A team of researchers at Chalmers University of Technology has found that kidney cancer cells have a quite different metabolism than other types of malignancies. The findings pave the way for new methods of diagnosing kidney cancer at an early stage, a feat that had eluded researchers earlier, and thereby fresh approaches to treatment.
Cancer is a result of mutations in the genes of healthy cells. The transition to cancer cells involves a fundamental transformation of their metabolism, the way that they use nourishment and energy. The uninhibited growth of cancer cells is based on their particular metabolism.
The Chalmers researchers have explored the metabolism associated with ten types of cancer cells. When analyzing regulation of metabolism by healthy cells after having become malignant, the researchers made an unexpected discovery.
"One type of cancer stood out from all the rest," says Professor Jens Nielsen, who headed up the team. "Cells affected by kidney cancer reprogram their metabolism in a very special way, which is the weak link in the disease. What fascinated us most was that we can potentially measure this vulnerability by taking a simple blood sample."
Clinical trial and a possible drug
In order to look more closely at possible methods of using metabolism to diagnose renal cell carcinoma – the most common type of kidney cancer – the Chalmers team has begun collaborating with researchers at a hospital in Padua, Italy.
"To determine whether our predictions are valid," Professor Nielsen says, "the hospital will conduct a clinical trial to analyze blood samples and urine specimens from kidney cancer patients. We anticipate that a simple method of deciding whether someone has kidney cancer will be available within a few years."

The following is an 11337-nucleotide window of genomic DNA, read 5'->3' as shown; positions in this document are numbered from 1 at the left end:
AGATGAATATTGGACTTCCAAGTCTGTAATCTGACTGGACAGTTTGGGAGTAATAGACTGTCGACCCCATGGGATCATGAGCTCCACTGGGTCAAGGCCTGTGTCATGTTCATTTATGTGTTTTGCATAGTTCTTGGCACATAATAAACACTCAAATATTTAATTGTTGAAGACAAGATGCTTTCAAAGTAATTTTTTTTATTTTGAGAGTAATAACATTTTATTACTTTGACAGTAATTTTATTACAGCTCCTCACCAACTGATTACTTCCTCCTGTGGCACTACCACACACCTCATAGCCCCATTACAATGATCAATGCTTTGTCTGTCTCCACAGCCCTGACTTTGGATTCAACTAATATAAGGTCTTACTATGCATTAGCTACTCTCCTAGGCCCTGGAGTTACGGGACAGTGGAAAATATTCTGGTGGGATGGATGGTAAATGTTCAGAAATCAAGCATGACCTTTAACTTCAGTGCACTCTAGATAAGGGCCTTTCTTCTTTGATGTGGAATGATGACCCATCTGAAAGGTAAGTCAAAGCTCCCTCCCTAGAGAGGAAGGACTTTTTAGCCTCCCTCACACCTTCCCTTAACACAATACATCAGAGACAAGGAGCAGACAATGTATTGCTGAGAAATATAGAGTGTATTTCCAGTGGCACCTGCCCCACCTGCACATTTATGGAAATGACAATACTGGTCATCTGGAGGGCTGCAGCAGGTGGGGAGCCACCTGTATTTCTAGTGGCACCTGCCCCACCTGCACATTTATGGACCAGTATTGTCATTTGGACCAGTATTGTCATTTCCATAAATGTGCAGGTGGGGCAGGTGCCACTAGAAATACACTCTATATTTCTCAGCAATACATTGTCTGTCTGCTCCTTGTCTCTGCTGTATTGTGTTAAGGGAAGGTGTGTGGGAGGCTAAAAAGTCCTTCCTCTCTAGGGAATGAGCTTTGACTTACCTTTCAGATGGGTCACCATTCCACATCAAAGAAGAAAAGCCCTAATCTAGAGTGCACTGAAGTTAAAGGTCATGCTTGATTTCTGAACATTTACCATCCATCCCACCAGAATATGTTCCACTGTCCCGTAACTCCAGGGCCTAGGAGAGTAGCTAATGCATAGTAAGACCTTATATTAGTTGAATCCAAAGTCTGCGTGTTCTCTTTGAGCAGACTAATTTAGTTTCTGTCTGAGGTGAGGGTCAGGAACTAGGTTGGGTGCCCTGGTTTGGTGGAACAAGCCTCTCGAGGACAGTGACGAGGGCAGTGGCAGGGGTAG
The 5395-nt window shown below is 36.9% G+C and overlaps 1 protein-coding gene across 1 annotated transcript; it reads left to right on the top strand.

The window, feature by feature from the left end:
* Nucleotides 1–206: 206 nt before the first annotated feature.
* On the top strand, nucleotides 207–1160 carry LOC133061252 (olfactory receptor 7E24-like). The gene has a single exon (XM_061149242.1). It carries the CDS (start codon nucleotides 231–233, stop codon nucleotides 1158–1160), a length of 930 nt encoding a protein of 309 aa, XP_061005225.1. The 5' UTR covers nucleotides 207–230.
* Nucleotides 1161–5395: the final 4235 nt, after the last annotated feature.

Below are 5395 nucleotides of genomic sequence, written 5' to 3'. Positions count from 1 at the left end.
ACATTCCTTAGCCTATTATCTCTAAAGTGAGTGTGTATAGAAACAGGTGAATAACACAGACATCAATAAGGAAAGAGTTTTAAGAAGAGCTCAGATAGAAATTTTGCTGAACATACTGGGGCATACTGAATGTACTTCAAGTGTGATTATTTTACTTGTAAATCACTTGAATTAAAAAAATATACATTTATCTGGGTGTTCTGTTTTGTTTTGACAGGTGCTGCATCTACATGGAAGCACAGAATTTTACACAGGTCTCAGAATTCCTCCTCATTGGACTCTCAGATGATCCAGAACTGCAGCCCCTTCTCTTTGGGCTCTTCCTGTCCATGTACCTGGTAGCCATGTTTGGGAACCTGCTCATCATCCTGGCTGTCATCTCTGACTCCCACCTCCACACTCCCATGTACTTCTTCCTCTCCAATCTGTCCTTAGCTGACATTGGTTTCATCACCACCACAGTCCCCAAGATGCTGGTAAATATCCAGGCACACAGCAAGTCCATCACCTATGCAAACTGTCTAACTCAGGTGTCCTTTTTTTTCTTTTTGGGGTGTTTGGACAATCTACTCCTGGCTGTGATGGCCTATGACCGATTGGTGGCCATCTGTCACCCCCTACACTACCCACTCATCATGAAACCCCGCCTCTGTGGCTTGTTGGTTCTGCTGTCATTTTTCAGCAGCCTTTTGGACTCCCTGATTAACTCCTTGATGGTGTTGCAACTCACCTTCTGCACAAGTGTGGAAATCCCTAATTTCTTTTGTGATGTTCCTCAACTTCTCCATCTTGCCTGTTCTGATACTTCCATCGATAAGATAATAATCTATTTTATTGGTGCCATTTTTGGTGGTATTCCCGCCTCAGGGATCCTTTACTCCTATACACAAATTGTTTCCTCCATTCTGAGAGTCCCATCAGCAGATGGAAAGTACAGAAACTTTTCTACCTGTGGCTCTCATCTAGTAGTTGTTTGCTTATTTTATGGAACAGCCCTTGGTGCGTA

Early detection of kidney cancer significantly improves its prognosis. Surgery to prevent the malignancy from metastasizing can still be successful at that point. The study also suggests that a feasible long-term goal is the ability to destroy cancer cells by changing their metabolism.
"Because kidney cancer cells metabolize abnormally, they have to fight for their survival," says Francesco Gatto, who constructed the cell models. "As a result, it should be possible to customize a way of taking advantage of their vulnerabilities so as to kill them without damaging healthy cells."
With that idea in mind, the Chalmers team is also collaborating with British researchers to identify the mechanisms decisive to destroying kidney cancer cells. The objective is to discover and develop drugs that can attack renal cell carcinoma.
The study is published today in the Proceedings of the National Academy of Sciences.
Facts about the study
The regulation of metabolism in renal cell carcinoma differs significantly from other forms of cancer. The network of reactions that constitute metabolism contains a number of unique vulnerabilities. Kidney cancer cells tend to inadequately synthesize lipids and DNA, both of which are crucial to their life-cycle. The findings open the door to new methods of detecting kidney cancer at an early stage through the use of biomarkers, as well as fresh approaches to interrupting their life-cycle by altering the same component of metabolism. This work was sponsored by the Knut and Alice Wallenberg Foundation and the Chalmers Foundation.
Facts about kidney cancer
• Approximately 1,000 Swedes are diagnosed with kidney cancer every year.
• Men are 1.5-2 times as likely to develop the disease as women.
• Kidney cancer is often asymptomatic, detected during assessments that have been undertaken for other indications.
• The number of new cases has declined over the past 20 years in Sweden. Most patients are age 60 or older when first diagnosed. In unusual cases, the patient may be under 40.
• While bilateral renal cancer is rare, the assessment must ensure that the other kidney is functioning properly.
For more information please contact:
Francesco Gatto, Chalmers University of Technology, +46 76 407 1929, firstname.lastname@example.org
Chalmers University of Technology conducts research and offers education in technology, science, shipping and architecture with a sustainable future as its global vision. Chalmers is well-known for providing an effective environment for innovation and has eight priority areas of international significance – Built Environment, Energy, Information and Communication Technology, Life Science, Materials Science, Nanoscience and Nanotechnology, Production, and Transportation. Situated in Gothenburg, Sweden, Chalmers has 11,000 full-time students and 2,500 employees.